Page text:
While I was still working on Nancy & Judy, I listened one day to a Stash & Burn podcast (episode 84) devoted largely to a discussion of knitting shawls with sock yarn. That led me to look up Ishbel, which became my next project. I pulled out some Socks that Rock Lightweight in the Lovers Leap colorway that I had already decided should become a shawl or scarf rather than socks. As I was working, I kept thinking that the color was too vivid, but once I put it around my neck, I fell immediately in love with it.
So now I'm hooked on fingering weight shawls -- at Webs recently, I picked up four more skeins of sock yarn just for that purpose, 2 Malabrigo and 2 Madelinetosh. The Malabrigos include a dark blue that will stripe beautifully with the yarn I decided not to use in my first Daybreak, and a spectacular turquoise called Persia. The tosh sock was my first of that brand -- and they are perhaps the most gorgeous green and brown yarns ever. I haven't decided yet whether to stripe them together, or make two separate shawls. Either way, the finished product will undoubtedly be lovely.
I'm going to New York next weekend via train, so now I just need to decide which new shawl to work on en route.
So I decided to return for a second day -- and what a contrast from Saturday! On Sunday, the booths that had been too mobbed to even get into Saturday were open for leisurely browsing. Of course, that means that I bought more, but not so very much really.
The spectacular blue Tess Merino Petite is for a Nancy and Judy Shawl - after seeing the designing wearing hers on Saturday, I knew I had to make one. And the Tess yarns come in such nice big hanks that I'll be able to knit the entire shawl with no extra ends to weave in.
As for the Socks that Rock, well ... I know I didn't need any more sock yarn, but there was no line to get into the booth, and no wait to pay, and that color was so pretty, that I just lost my head.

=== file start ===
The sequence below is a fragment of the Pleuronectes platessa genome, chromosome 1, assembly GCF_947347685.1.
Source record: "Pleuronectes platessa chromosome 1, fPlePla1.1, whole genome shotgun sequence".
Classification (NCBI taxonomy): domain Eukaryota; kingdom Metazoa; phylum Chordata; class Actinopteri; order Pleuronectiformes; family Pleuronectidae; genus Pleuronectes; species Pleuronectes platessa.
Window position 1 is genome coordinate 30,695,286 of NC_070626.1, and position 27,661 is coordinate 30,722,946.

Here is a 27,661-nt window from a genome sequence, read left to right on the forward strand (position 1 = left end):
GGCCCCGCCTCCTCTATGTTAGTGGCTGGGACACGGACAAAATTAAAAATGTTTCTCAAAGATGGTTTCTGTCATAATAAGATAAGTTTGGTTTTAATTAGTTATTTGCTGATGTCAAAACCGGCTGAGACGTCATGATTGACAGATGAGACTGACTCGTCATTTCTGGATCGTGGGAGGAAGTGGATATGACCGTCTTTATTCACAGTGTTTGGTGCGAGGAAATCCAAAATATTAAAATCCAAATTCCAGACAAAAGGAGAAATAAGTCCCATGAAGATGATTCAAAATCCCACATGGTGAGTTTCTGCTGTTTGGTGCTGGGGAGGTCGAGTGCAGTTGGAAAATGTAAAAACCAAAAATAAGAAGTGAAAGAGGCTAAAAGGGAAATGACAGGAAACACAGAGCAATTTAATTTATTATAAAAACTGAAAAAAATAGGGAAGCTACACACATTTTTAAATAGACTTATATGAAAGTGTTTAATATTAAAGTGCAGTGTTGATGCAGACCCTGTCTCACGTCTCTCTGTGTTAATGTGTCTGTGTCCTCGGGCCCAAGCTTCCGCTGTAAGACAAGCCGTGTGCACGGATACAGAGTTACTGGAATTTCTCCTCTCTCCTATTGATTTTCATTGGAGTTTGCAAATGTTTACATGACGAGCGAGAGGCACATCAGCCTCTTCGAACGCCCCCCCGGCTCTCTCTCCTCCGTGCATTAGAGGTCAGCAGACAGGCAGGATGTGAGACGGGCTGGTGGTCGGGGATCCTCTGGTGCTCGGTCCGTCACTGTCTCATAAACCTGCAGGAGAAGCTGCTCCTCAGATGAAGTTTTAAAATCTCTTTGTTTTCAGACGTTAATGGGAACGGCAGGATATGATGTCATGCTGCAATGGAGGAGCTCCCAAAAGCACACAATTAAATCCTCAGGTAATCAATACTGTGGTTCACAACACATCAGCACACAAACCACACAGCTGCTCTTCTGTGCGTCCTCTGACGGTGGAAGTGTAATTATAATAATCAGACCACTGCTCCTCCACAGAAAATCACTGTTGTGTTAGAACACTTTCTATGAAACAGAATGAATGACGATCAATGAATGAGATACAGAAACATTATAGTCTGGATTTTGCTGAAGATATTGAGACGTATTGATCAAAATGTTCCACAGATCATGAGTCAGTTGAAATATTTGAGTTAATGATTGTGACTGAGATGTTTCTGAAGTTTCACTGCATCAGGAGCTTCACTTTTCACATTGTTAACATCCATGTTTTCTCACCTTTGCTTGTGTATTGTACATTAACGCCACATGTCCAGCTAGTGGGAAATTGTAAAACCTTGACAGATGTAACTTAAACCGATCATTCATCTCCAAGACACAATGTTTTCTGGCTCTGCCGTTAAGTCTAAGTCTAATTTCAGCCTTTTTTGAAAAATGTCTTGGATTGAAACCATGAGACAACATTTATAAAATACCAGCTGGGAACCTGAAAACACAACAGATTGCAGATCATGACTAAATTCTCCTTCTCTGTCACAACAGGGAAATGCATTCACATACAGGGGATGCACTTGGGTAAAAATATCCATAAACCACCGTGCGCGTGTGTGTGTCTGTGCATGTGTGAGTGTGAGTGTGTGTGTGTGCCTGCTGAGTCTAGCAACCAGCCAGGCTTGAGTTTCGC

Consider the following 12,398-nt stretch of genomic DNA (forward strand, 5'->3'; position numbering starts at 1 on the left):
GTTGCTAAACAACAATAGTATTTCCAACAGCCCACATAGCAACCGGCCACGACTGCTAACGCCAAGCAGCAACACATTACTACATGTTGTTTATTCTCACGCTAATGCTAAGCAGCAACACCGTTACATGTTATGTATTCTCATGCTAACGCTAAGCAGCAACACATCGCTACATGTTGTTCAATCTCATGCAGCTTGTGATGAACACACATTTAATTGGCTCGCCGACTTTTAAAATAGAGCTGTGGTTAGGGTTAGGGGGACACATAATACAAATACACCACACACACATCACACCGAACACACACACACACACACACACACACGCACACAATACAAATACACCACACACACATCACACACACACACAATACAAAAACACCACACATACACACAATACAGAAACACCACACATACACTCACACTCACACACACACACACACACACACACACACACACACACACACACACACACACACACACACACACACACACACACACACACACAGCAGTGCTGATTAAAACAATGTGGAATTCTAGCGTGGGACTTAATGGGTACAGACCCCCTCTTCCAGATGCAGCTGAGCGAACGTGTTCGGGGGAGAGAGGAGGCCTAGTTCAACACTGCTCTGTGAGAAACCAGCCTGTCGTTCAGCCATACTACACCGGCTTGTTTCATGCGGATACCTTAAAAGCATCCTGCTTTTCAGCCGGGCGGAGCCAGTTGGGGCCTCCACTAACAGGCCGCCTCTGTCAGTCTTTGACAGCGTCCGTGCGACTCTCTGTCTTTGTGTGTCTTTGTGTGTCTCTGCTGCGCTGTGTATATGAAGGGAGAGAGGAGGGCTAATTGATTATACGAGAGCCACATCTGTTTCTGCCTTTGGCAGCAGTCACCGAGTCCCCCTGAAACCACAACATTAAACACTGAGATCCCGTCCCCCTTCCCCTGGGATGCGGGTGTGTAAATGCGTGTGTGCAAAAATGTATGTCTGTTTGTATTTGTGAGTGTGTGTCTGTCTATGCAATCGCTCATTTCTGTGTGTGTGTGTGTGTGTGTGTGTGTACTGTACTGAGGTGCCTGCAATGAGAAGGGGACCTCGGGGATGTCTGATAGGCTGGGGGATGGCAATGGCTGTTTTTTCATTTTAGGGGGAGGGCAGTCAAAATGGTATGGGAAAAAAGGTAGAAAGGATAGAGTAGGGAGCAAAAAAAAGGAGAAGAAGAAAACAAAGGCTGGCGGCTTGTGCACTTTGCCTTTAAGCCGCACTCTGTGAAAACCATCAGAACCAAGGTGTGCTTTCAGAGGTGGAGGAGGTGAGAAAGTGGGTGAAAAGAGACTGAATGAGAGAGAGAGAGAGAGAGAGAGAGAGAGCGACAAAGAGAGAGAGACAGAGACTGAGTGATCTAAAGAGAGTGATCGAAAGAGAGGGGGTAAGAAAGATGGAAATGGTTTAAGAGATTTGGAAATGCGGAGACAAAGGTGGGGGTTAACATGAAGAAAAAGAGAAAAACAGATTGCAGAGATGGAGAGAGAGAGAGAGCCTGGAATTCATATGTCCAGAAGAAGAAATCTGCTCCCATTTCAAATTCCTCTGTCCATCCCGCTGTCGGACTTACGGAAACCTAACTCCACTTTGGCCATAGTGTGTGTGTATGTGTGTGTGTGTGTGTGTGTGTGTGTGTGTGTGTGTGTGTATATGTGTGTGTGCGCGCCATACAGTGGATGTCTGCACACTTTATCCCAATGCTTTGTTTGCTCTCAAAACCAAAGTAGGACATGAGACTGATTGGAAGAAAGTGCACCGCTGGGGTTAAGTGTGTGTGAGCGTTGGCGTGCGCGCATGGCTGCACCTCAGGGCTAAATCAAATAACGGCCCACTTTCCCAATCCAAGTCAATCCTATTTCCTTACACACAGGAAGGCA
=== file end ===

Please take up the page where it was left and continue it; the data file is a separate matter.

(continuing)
Of course, it wasn't all about buying more. One of the main reasons I went back was to watch the Sheep to Shawl competition. Having seen this competition twice now, it still amazes me that it's even possible to go from unshorn sheep to finished shawl in only 3 hours, but these amazing teams pulled it off. I've got lots of photos, but here are just a few.
A nice fluffy Corriedale ready for shearing,
a half shorn sheep,
and the spinners from Mount Vernon.
And now ... only five and a half months until Rhinebeck!
The Maryland Sheep and Wool Festival is this weekend, and it's just too darn hot! Forecast was for 88 degrees today, and it felt like it got there by 11 am. Scarcely an ounce of wool to be seen actually being worn in this weather. But the heat didn't seem to keep anyone away.
And it certainly didn't diminish the desire to buy wool! So much gorgeous fiber in one place, so hard to resist taking home far too much of it. But I'm in the midst of reorganizing my craft room, so I recently had to come face to face with the size of my stash...and there was just no way I could possibly bring home more than a token amount of fiber. I was actually quite restrained -- aside from a lazy kate, this is all I bought.
A glass shawl pin from Moving Mud, some malabrigo sock yarn for a Daybreak shawl, some BFL spinning fiber from Three Waters Farm, a little batt of cashmere/silk/baby camel from Faerie Mountain Fibers (who could have resisted?), and some gift cards that say “I made this. I expect to see you wearing it.”
I also came home with a new project for my queue -- the Nancy & Judy shawl, which I saw being modelled by the designer. Can't wait to start one, but I really ought to finish at least one of the three other projects I've already got going.
I finally got myself a pocket-sized digital camera, so this year I took photos at the festival for the first time. Naturally, cute, cuddly lambs had to be captured.
And some Blue-Faced Leicesters, since I'm so fond of their wool for spinning.
And what's up with this one ... is she getting a pedicure?!?
Two years ago, I bought my first Loop batt at Md S&W at the Cloverhill booth, and now Steph has a booth of her own. I wanted to bring home bagfuls of her fiber, but had to resist. Maybe next year, though ...
I know I've been absent for months, and ought to be starting out with a post about knitting, or spinning, or sewing. And there will be one of those very soon. But in the meantime, just wanted to let whoever's out there know that I'm going to be appearing on Jeopardy next week! Wednesday, March 3. Will have a longer post with more details about the experience after air date, but in the meantime...tune in to see if Alex asks me about the crafty part of being ACraftyLawyer!
Oh, and if you want to watch, you can find your local air time and station on the Jeopardy web site.